How a bill becomes a law

How does a bill become a law?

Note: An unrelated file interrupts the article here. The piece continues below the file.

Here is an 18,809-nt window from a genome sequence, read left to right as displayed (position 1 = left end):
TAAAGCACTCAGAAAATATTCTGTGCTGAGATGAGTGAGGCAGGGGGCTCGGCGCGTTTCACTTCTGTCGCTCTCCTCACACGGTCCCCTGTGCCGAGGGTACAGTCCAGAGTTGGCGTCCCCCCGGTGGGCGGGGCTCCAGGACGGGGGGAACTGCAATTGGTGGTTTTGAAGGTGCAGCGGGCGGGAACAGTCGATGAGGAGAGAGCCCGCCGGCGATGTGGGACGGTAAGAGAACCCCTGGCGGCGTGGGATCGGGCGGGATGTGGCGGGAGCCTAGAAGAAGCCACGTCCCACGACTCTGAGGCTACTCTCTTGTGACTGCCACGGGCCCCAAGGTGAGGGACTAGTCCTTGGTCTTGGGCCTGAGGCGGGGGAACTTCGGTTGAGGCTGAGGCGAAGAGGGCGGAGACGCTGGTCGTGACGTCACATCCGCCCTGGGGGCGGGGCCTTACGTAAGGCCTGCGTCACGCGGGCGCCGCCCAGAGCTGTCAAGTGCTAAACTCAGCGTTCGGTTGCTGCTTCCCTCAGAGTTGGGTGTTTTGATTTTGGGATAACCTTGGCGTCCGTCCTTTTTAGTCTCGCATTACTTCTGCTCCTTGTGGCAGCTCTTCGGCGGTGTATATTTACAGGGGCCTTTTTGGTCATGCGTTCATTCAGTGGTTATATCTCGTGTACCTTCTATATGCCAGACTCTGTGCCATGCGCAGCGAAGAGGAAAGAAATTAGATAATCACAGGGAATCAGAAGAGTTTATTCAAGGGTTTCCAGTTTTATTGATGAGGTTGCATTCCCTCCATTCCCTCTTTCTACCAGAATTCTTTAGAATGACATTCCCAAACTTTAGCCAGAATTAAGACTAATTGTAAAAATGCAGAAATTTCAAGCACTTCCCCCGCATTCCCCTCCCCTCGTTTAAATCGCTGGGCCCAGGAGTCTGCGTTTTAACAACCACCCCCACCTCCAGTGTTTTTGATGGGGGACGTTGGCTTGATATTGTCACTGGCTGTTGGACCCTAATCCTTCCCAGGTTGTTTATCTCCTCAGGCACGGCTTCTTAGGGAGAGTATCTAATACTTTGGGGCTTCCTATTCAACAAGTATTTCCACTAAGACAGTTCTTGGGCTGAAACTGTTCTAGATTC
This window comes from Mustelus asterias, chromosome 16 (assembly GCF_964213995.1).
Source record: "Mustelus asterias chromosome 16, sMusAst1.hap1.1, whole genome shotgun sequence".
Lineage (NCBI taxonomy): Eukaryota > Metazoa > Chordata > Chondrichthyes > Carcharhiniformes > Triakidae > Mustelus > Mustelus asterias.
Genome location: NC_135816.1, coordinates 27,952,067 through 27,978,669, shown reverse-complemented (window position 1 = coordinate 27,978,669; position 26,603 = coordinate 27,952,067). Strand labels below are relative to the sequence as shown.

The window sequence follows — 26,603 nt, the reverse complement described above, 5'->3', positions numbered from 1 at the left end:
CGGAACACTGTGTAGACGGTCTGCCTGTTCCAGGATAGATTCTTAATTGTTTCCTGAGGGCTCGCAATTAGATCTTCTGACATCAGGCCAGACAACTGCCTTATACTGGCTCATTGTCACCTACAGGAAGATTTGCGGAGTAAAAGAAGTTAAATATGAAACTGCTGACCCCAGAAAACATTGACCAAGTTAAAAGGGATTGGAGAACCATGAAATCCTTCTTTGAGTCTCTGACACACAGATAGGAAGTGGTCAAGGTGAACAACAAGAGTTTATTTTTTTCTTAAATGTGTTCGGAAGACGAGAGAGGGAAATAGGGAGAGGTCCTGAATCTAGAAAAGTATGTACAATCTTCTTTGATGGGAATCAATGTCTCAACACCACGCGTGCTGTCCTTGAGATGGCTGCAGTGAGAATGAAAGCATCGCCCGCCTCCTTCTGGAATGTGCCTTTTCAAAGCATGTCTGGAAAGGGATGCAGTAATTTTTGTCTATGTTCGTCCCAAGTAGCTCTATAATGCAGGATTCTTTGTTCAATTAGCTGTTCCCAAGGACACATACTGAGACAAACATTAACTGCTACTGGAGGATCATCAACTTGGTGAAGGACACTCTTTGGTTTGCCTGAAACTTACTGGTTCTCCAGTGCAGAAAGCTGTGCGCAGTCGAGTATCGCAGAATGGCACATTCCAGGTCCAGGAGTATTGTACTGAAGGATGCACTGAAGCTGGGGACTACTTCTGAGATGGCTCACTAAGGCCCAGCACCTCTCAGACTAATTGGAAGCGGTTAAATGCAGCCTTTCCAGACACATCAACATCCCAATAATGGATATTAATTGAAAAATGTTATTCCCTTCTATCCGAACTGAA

A bill is an idea for a new law, or an idea to change or do away with an existing law. Prior to a bill becoming a law, it must be approved by the United States House of Representatives, the United States Senate, and the President of the United States. Anyone can come up with an idea for a new law. However, only a member of Congress can introduce legislation so any one with new ideas for a new law must contact their Representatives to discuss their ideas. Once their idea is researched and agreed upon, the Representative writes it into a bill and talks it over with other Representatives to try to get others to back up the bill and sponsor it. When the bill has been supported and sponsored by Representatives the bill can be introduce to the House of Representatives. Then a bill clerk in the House of Representatives assigns it a number and a reading clerk then reads the bill to all the Representatives, and the Speaker of the House sends the bill to one of the House standing committees. At the committee member who are experts review, research, revise and closely examines the bill then opinions are gathered before voting on whether or not to send the bill back to the House floor. Oftentimes, bills are referred to a subcommittee for study and hearings. Hearings provide the opportunity to put on the record the views of the executive branch, experts, other public officials, supporters, and opponents of the legislation. When the committee has approved a bill they send it back to the House of Representatives to discuss the bill and explain why they agree or disagree with it, or have changes then the bill is ready to be voted on. If the majority of the Representatives vote in favor of the bill, the bill has passed in the House of Representatives. It is then certified by the clerk of the house and delivered to the United States Senate. At the Senate, when a bill reaches there it goes through many of the same steps it went through in the House of Representatives. The bill is discussed in a Senate committee and then sent to the Senate floor to be voted on. If the majority of the Senators agree to approve the bill it passes in the Senate and is ready to go to the President. When a bill reaches the President of the United States, he can make one of three choices. He can sign and pass the bill into law, refuse to sign it, or veto the bill and send it back to the. House of Representatives with his reasons for the veto. If the bill should be vetoed by the President, back at the House of Representatives the bill will be voted on again. As a result, with two thirds of the Representatives and Senators support of the bill it can override the President?s veto and the bill can become a law after all.